• I absolutely agree with Tina–especially the part about “not too late.” I went back to work when my children were out of the home, and at age 55 I fulfilled my lifetime dream of becoming a licensed architect. It is rarely “too late.”

  7. I love this article so much! I had never heard of Sister Amos and I loved reading about her wonderful accomplishments!

    Those quotes about women staying home sound really absurd. I find it problematic when it’s men telling women what they should be doing. Instead of trying to dissuade women from getting a career, they should talk about following personal revelation, and leave the decision on whether to get careers up to the women.

    These messages are damaging. I remember as a preteen thinking that I wouldn’t need to go to college because I would get married and stay home, and my future husband would provide the income. Later, when I heard President Hinckley talk about how important education was, I decided to go to college. I didn’t get married until after I got my bachelor’s degree. Also, I felt a bit guilty about getting my master’s degree. Men don’t feel guilty about furthering their education, so why should women be made to feel this way?

  8. Michelle Amos is a remarkable woman. I’m so glad you shared more about her here.

    My mom was inactive from the church for almost 30 years. Even so, I remember when she went back to work in 1990 (to help pay for my sister’s housing at BYU ironically) how guilty she felt for working full-time as a mother of3, despite the fact she hadn’t been a regular church attender since the 60s. Whether or not she was active, President Benson’s words permeated in my mother’s brain enough for her to feel guilty for helping to send my sister to a church school.

  9. By the time my mother was 25 in the 1970s, she realized she had no husband, no career, no prospects and very little education so she should probably figure her life out. She served a full-time mission, became a dental hygienist, earned her bachelors, and eventually married the man of her dreams when she was nearly 30 (ANCIENT obviously).

    My father was a high school teacher who was home in the afternoon for the kids, while my mother worked 7am-5pm as a hygienist all throughout my younger years. She always expressed guilt for working full time and “not being home with the kids” because that was what she was taught by her family and the church to believe women should do. When I was 12, she was asked to become a professor at a university nearby us and slowly she earned her Masters, has been published multiple times, was the president of the Utah Dental Hygienist Association and has represented Utah hygienists to the legislature on both state and federal levels. In my very biased eyes, she is an industry leader.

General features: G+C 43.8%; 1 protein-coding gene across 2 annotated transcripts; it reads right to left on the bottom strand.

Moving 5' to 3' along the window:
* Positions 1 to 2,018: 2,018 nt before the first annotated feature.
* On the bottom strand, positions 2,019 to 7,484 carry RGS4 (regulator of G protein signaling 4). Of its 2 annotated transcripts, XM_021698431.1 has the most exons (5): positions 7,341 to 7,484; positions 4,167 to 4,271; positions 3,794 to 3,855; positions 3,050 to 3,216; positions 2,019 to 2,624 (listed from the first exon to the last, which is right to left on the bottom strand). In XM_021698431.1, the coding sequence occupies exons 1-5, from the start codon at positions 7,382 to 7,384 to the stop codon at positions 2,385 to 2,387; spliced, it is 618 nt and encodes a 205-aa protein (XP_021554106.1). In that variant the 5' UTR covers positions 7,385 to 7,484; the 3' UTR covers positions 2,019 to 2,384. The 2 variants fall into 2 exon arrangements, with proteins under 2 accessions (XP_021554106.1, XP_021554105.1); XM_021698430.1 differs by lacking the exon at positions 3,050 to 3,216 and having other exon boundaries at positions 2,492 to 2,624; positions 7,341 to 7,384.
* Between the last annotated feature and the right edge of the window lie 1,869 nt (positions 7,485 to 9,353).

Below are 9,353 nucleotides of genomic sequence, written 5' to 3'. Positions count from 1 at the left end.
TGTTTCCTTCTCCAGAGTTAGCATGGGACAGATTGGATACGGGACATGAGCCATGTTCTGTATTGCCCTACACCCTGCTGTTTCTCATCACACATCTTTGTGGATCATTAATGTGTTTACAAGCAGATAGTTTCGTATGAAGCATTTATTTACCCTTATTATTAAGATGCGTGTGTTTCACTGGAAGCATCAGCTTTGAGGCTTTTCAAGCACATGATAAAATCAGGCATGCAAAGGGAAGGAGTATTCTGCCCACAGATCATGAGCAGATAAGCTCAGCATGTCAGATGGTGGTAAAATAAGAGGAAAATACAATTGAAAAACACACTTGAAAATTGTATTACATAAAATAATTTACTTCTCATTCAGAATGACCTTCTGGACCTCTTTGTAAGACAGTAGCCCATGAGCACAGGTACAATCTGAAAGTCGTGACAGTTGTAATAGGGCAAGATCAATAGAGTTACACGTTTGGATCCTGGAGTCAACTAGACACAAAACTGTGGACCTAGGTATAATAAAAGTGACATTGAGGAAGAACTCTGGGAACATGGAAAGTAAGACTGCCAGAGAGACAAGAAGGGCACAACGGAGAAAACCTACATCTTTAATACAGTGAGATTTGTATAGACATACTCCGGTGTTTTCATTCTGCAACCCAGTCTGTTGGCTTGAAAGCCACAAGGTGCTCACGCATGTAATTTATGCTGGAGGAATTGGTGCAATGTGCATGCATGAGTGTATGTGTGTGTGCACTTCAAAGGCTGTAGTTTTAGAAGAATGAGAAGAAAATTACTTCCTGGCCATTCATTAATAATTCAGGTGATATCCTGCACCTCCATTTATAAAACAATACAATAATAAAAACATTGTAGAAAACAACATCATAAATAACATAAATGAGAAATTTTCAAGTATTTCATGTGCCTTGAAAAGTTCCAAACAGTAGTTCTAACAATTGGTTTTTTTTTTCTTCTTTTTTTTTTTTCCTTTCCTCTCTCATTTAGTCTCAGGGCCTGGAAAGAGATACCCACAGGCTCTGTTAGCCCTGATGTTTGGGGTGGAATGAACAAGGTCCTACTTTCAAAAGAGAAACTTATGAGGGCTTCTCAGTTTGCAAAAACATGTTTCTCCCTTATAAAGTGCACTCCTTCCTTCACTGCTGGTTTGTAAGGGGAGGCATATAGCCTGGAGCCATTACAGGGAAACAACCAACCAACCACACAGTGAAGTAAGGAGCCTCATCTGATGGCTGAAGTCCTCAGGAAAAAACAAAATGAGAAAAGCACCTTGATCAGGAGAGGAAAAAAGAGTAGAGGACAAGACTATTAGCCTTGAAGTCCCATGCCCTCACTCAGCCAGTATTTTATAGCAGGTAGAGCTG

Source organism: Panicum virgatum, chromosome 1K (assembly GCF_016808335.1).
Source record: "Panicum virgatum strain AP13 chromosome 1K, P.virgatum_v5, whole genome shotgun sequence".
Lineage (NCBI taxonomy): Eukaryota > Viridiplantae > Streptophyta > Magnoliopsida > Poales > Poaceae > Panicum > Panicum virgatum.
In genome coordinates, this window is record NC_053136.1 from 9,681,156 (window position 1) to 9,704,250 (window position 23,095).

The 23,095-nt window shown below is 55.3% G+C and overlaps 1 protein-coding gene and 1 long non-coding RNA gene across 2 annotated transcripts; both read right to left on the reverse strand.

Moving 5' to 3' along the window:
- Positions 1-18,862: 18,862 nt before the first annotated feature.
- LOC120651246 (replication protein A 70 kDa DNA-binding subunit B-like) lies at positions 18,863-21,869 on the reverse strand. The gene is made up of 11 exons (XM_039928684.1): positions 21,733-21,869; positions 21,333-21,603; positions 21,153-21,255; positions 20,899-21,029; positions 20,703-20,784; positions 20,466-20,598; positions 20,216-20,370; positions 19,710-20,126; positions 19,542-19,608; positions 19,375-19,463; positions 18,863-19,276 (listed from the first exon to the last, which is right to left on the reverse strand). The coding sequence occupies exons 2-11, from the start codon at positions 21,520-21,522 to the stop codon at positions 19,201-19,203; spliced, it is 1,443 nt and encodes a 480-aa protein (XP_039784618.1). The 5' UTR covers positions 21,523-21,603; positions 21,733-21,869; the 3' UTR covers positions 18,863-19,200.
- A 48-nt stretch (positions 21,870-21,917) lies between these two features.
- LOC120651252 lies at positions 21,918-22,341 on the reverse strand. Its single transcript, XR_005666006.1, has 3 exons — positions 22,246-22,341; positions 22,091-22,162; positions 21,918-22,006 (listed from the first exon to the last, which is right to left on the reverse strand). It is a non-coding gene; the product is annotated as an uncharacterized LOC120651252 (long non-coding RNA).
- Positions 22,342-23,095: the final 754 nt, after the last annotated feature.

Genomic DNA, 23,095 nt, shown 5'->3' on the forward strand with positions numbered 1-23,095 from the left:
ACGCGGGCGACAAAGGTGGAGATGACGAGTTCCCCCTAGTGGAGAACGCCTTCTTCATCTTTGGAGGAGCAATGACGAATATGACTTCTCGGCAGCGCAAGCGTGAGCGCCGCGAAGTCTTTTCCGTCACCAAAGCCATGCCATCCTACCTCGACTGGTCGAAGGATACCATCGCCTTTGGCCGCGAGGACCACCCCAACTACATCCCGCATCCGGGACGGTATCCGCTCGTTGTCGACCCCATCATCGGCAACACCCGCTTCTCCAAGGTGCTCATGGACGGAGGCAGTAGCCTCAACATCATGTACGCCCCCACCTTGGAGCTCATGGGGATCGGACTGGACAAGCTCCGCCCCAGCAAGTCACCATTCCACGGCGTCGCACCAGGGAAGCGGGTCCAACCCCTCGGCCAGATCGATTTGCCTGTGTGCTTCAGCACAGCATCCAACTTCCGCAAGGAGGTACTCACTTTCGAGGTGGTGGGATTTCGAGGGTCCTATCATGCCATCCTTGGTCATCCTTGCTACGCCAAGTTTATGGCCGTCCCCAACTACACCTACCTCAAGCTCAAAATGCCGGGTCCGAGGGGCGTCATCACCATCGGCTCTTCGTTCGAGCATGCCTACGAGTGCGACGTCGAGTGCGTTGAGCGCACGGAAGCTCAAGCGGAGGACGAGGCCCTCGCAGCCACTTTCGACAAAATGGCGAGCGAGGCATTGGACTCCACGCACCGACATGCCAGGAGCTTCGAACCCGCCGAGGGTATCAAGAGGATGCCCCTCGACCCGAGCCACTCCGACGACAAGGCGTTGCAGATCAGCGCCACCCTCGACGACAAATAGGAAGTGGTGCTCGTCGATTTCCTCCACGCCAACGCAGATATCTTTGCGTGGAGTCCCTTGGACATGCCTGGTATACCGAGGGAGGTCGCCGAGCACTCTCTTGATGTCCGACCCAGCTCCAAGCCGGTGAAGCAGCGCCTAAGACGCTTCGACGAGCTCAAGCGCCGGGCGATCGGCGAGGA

Her career growth was the basis of my feminism. Because of her, my primary example of feminism and motherhood was someone who works hard both at the office and at home, someone who plays hard and someone who makes sacrifices. She decided to work and continued to do so even after she was married and my father had a fine paying full-time career, directly going against the teachings of the church.

    However, she STILL expresses guilt and sadness that she “wasn’t around” (her words, not mine) for us during my siblings’ childhood. I lay that guilt at the feet of church leaders and the pervasive culture that women should be mothers at the exclusion of all else.

    Sister Amos, my mother, and countless other LDS women were unnecessarily guilted for pursuing a career. However, these women were brave and determined enough to make their marks on the world and we are better for it.

    (I do not want this in anyway to be a judgement on women who choose to not to pursue careers, rather I want to celebrate the women in our lives who make decisions for their own health and happiness instead of following blindly)

  10. Thanks for the article. I wonder how many women’s lives and families have been messed with because of the made up nonsense that women have to be at home to be a good mother. I think that is very selfish and men like the setup so they can work, spend hours at church with no worries because the Men in charge say that is the way it is supposed to be. Does anyone remember announcements for husbands to babysit kids so wives could attend an activity (gag)!
    I thought everyone is supposed to learn snd grow and develop their talents and skills, not just men.